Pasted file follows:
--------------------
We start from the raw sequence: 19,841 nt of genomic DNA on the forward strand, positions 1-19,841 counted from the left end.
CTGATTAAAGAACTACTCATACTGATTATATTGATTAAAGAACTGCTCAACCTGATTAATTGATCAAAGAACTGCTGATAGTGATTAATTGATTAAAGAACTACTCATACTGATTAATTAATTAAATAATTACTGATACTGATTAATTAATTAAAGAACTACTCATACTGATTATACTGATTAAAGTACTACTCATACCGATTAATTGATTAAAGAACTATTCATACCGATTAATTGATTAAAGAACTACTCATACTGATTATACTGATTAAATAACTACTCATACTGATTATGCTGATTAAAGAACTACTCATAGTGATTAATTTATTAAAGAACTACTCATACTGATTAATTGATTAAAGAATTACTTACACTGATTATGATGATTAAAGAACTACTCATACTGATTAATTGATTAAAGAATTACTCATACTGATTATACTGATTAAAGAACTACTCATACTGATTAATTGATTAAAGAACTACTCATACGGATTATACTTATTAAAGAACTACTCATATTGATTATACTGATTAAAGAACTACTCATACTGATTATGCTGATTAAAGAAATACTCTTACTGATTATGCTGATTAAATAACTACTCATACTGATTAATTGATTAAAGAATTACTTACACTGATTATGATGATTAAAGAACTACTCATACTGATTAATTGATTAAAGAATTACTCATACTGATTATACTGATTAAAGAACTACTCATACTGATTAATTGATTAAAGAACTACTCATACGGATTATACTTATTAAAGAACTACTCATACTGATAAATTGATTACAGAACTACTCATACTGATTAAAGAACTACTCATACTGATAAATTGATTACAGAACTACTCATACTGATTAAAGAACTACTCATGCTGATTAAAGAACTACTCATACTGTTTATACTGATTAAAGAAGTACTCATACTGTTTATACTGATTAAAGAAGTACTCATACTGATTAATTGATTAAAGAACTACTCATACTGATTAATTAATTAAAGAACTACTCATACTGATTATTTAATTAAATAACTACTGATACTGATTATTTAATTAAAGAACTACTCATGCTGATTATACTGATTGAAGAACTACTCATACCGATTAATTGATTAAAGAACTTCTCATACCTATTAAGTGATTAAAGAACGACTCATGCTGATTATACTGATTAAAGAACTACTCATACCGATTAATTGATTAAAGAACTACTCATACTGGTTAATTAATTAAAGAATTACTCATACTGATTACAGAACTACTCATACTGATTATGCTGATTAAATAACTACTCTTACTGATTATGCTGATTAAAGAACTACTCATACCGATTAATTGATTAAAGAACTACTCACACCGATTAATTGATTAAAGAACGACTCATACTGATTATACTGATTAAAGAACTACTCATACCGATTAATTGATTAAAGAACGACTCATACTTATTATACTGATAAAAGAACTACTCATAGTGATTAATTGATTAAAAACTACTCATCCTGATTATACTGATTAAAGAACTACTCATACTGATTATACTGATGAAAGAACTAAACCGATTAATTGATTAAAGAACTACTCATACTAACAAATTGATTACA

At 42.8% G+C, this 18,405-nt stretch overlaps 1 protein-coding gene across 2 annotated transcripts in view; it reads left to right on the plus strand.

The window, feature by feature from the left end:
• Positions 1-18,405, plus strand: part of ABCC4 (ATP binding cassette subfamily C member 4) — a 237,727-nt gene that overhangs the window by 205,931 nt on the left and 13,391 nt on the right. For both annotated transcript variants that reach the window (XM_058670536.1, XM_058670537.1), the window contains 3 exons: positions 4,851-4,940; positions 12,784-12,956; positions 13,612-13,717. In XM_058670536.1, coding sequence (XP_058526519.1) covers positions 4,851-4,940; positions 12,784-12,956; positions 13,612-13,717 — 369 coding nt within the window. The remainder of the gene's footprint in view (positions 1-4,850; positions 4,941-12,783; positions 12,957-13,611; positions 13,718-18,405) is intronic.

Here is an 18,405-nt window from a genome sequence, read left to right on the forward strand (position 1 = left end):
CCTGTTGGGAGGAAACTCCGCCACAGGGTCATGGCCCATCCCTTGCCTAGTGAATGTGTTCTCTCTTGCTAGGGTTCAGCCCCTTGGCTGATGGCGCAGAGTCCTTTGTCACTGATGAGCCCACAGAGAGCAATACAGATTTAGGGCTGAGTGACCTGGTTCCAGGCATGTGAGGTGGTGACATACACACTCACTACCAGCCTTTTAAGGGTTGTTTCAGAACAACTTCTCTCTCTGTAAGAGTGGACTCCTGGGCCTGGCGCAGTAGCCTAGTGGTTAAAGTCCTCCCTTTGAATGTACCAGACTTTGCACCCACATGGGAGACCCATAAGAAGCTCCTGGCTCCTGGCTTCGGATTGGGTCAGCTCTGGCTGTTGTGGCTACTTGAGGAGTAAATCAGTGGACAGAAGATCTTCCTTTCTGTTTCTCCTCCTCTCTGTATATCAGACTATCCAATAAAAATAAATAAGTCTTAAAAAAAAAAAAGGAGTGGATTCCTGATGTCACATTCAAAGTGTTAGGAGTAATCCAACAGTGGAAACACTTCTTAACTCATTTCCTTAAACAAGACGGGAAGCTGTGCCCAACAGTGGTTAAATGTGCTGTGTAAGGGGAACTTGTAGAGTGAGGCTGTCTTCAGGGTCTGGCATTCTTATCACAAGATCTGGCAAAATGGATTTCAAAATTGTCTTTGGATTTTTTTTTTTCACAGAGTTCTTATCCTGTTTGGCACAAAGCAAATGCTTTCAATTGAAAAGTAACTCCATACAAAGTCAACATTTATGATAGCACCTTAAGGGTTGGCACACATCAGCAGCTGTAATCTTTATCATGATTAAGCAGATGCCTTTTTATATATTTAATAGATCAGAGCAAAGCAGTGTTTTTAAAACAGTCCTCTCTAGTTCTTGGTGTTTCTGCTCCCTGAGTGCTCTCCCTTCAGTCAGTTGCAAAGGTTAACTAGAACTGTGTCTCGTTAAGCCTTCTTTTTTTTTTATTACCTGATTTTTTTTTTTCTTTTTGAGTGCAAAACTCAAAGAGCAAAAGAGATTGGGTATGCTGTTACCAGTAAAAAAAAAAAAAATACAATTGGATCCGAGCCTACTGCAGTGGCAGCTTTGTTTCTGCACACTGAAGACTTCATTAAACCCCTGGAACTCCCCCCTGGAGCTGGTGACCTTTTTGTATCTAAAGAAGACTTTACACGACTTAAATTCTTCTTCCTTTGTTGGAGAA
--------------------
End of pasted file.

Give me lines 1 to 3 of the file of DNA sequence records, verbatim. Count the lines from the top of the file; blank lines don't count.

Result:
We start from the raw sequence: 19,841 nt of genomic DNA on the forward strand, positions 1-19,841 counted from the left end.
CTGATTAAAGAACTACTCATACTGATTATATTGATTAAAGAACTGCTCAACCTGATTAATTGATCAAAGAACTGCTGATAGTGATTAATTGATTAAAGAACTACTCATACTGATTAATTAATTAAATAATTACTGATACTGATTAATTAATTAAAGAACTACTCATACTGATTATACTGATTAAAGTACTACTCATACCGATTAATTGATTAAAGAACTATTCATACCGATTAATTGATTAAAGAACTACTCATACTGATTATACTGATTAAATAACTACTCATACTGATTATGCTGATTAAAGAACTACTCATAGTGATTAATTTATTAAAGAACTACTCATACTGATTAATTGATTAAAGAATTACTTACACTGATTATGATGATTAAAGAACTACTCATACTGATTAATTGATTAAAGAATTACTCATACTGATTATACTGATTAAAGAACTACTCATACTGATTAATTGATTAAAGAACTACTCATACGGATTATACTTATTAAAGAACTACTCATATTGATTATACTGATTAAAGAACTACTCATACTGATTATGCTGATTAAAGAAATACTCTTACTGATTATGCTGATTAAATAACTACTCATACTGATTAATTGATTAAAGAATTACTTACACTGATTATGATGATTAAAGAACTACTCATACTGATTAATTGATTAAAGAATTACTCATACTGATTATACTGATTAAAGAACTACTCATACTGATTAATTGATTAAAGAACTACTCATACGGATTATACTTATTAAAGAACTACTCATACTGATAAATTGATTACAGAACTACTCATACTGATTAAAGAACTACTCATACTGATAAATTGATTACAGAACTACTCATACTGATTAAAGAACTACTCATGCTGATTAAAGAACTACTCATACTGTTTATACTGATTAAAGAAGTACTCATACTGTTTATACTGATTAAAGAAGTACTCATACTGATTAATTGATTAAAGAACTACTCATACTGATTAATTAATTAAAGAACTACTCATACTGATTATTTAATTAAATAACTACTGATACTGATTATTTAATTAAAGAACTACTCATGCTGATTATACTGATTGAAGAACTACTCATACCGATTAATTGATTAAAGAACTTCTCATACCTATTAAGTGATTAAAGAACGACTCATGCTGATTATACTGATTAAAGAACTACTCATACCGATTAATTGATTAAAGAACTACTCATACTGGTTAATTAATTAAAGAATTACTCATACTGATTACAGAACTACTCATACTGATTATGCTGATTAAATAACTACTCTTACTGATTATGCTGATTAAAGAACTACTCATACCGATTAATTGATTAAAGAACTACTCACACCGATTAATTGATTAAAGAACGACTCATACTGATTATACTGATTAAAGAACTACTCATACCGATTAATTGATTAAAGAACGACTCATACTTATTATACTGATAAAAGAACTACTCATAGTGATTAATTGATTAAAAACTACTCATCCTGATTATACTGATTAAAGAACTACTCATACTGATTATACTGATGAAAGAACTAAACCGATTAATTGATTAAAGAACTACTCATACTAACAAATTGATTACA

At 42.8% G+C, this 18,405-nt stretch overlaps 1 protein-coding gene across 2 annotated transcripts in view; it reads left to right on the plus strand.